The research team collaborated with third-year undergraduate students based at the same university in Bristol to develop and design the museum application. The M Shed Museum was where the case study took place. This contains artifacts from different periods in time representing the city of Bristol’s past throughout the centuries. In particular, some of the museum’s collections include Bristol at War (World War II), Bristol’s involvement with the Transatlantic Slave Trade, and exhibits navigating some of the most important inventions in and from the city. In consultation with the outreach officer of the museum, we included areas that are considered significant parts of the local history and that are most fitting and engaging for transferring the proposed plot. The app was also designed so that users can work individually—but only through collaboration can they manage to solve the last challenge. However, the participants’ difficulties in language played an important role in developing a very simple and precise content tailored to their needs.
Due to the broad range of users (in this case study), the plot of the app was structured based on the diverse needs of the children. Existing design guidelines and the results from the co-design sessions were also considered in building the scenario and the framework of the app. Through repeated iteration sessions, the content was changed under the direction and suggestion of school staff. Considering all these contexts, we eventually were able to reach an agreement and we decided to create a scavenger hunt plot game that enables the users to discover different points of the city. Other ideas for the type of the game included a role-playing game such as a group of tourists, detectives, or journalists. However, given that children with autism have difficulties in adapting to different situations, role-playing could have been problematic. In the context of this study, the scavenger hunt was chosen as an effective approach to enhance the museum learning experience and to develop an interest for the target group. In addition, the teachers agreed that this type of game was most suitable for the case study group.
The plot was structured as the following: An alien has a mission to explore the Earth, starting his adventure in Bristol. The users in collaboration with the alien are challenged to discover a certain number of key points of local history by completing a mission in each of these points. At the beginning, a map of the museum’s layout will appear to direct the users to the key points that the users should visit. Each time they complete one task-visit, a puzzle piece will be given. When they successfully collect all of the pieces, the players should meet at the area where an important artifact of the city is exhibited. At this stage, they are asked to solve the final challenge and discover the word hidden behind the letters.
Once the plot and the context of the application were found, the next stage was to sketch out how the application will look. One way to do this was through prototyping. Paper-based and digital prototypes helped us to design the functional requirements of the platform such as buttons, navigation, and accessibility (Figure 4, 5). Those prototypes enabled us to see outside of the box as to whether the present scenario and design could be accessed by the autistic group. Furthermore, the flowchart of the application was a particularly essential part as we mapped out the sequence of steps that the users require to perform (Figure 6). Figure 7 shows a screenshot of the main menu of the What’s Bristol application.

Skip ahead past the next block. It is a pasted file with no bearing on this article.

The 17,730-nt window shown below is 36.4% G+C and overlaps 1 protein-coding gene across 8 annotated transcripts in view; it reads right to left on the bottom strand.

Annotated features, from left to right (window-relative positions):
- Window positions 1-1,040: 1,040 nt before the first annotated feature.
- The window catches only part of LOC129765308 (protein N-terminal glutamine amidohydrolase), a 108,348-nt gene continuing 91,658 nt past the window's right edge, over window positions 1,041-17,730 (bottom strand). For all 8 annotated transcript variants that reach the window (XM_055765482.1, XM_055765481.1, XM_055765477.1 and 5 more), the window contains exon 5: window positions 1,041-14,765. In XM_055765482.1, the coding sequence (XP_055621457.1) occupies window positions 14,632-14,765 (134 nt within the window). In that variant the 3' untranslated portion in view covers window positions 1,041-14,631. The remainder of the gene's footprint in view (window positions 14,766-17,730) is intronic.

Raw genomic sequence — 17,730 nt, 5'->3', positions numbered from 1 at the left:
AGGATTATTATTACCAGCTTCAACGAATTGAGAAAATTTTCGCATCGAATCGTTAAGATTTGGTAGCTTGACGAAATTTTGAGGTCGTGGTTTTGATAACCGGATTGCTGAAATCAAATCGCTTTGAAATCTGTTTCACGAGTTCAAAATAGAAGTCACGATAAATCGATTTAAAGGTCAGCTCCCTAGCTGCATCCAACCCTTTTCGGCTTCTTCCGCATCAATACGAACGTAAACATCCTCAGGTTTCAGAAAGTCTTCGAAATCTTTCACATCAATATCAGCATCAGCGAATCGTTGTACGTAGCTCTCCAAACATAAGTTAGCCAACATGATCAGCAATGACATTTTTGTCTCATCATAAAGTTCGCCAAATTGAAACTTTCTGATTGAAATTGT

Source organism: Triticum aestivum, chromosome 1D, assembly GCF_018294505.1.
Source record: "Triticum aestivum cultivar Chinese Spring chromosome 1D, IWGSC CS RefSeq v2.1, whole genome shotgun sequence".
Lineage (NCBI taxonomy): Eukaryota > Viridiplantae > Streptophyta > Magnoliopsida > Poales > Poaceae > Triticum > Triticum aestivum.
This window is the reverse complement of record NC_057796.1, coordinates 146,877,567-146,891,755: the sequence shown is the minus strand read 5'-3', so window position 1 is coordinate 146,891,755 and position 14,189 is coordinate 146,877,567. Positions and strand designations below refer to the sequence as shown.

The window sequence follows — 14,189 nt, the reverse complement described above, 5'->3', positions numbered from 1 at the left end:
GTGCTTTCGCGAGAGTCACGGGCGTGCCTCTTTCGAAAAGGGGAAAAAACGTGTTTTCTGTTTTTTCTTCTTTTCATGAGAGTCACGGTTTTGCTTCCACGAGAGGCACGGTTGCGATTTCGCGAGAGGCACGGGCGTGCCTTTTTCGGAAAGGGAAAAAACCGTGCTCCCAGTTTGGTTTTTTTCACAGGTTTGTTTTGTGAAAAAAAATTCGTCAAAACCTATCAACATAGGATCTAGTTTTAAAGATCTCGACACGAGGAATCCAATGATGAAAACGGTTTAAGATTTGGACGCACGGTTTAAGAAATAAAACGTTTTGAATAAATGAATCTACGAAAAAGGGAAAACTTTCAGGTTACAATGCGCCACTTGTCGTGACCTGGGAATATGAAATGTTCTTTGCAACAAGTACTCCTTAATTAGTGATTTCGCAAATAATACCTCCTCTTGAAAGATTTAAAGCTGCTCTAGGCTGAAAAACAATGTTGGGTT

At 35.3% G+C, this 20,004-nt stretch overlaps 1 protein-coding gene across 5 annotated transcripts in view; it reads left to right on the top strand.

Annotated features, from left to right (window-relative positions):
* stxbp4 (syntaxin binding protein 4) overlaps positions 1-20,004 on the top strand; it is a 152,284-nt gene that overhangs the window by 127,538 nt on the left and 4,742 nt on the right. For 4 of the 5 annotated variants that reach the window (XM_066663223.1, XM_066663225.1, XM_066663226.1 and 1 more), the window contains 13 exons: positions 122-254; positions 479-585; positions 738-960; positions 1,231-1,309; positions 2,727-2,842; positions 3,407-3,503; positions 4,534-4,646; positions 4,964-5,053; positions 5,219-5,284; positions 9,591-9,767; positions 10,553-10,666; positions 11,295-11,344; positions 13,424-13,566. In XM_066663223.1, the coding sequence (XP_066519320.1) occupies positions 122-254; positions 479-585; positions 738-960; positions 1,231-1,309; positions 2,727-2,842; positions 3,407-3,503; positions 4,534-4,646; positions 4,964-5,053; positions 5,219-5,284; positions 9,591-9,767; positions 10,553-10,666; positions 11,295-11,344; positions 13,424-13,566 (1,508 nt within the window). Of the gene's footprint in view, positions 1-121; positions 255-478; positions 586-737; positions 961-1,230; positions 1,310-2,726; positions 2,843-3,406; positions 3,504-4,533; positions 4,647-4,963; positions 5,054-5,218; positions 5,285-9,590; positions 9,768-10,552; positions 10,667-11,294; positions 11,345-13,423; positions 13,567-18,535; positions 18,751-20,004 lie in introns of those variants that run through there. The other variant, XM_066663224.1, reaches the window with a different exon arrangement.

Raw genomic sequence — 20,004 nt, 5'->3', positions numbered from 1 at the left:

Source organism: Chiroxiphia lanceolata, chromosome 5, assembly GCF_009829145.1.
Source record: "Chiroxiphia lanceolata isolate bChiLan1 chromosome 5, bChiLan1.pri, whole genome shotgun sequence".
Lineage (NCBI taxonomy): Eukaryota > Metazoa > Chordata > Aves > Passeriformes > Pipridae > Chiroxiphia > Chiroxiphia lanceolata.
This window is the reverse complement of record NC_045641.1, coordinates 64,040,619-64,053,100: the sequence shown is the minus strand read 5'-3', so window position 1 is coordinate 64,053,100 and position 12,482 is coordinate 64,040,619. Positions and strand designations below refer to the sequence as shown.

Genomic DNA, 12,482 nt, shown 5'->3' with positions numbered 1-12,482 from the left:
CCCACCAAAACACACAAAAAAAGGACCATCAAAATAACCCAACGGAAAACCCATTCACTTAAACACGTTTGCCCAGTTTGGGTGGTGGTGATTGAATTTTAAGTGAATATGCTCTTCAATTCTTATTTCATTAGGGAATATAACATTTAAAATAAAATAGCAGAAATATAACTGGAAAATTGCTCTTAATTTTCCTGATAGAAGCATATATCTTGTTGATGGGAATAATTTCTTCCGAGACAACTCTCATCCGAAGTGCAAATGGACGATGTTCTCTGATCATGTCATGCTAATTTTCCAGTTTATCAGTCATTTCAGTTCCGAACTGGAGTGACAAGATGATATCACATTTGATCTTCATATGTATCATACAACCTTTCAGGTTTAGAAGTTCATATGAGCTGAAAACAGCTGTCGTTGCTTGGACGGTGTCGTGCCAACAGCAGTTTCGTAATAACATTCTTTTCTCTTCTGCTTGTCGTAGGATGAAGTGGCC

3.2.3 User testing process
The aim of this phase was to obtain a detailed assessment of the platform and to highlight whether the product could be accessible by the target group. After the prototyping session, a user testing (UT) was arranged, and a different class with autistic children from the same school was randomly assigned to test a short version of the platform’s interface and verify its usability.
All the participants were equipped with touchscreen devices (with the application installed) and were requested to interact with the app. During the session, the research team observed and took notes of the children’s comments while verbal prompts were required. The children and the school staff were asked to give oral and written feedback regarding the proposed prototype. The overall response was positive, and they found the application easily usable, and the plot comprehensible. The evaluation of the platform provided us with greater insights in terms of its usability that helped the team to modify the interface quality. Based on the feedback obtained from the questionnaire, appropriate changes have been carried out and bugs were fixed for the final version of the platform.
4.1 Insights from Participatory Design sessions
The present project sought to investigate a) how to co-design a museum application for autistic users (in this case study) and b) how to confirm that the application meets the user’s needs and capture the user’s interest. The iterative process of the project contained different sources of evidence, such as reviewing existing literature in this area for the design of technology programs, as well the knowledge of other experts.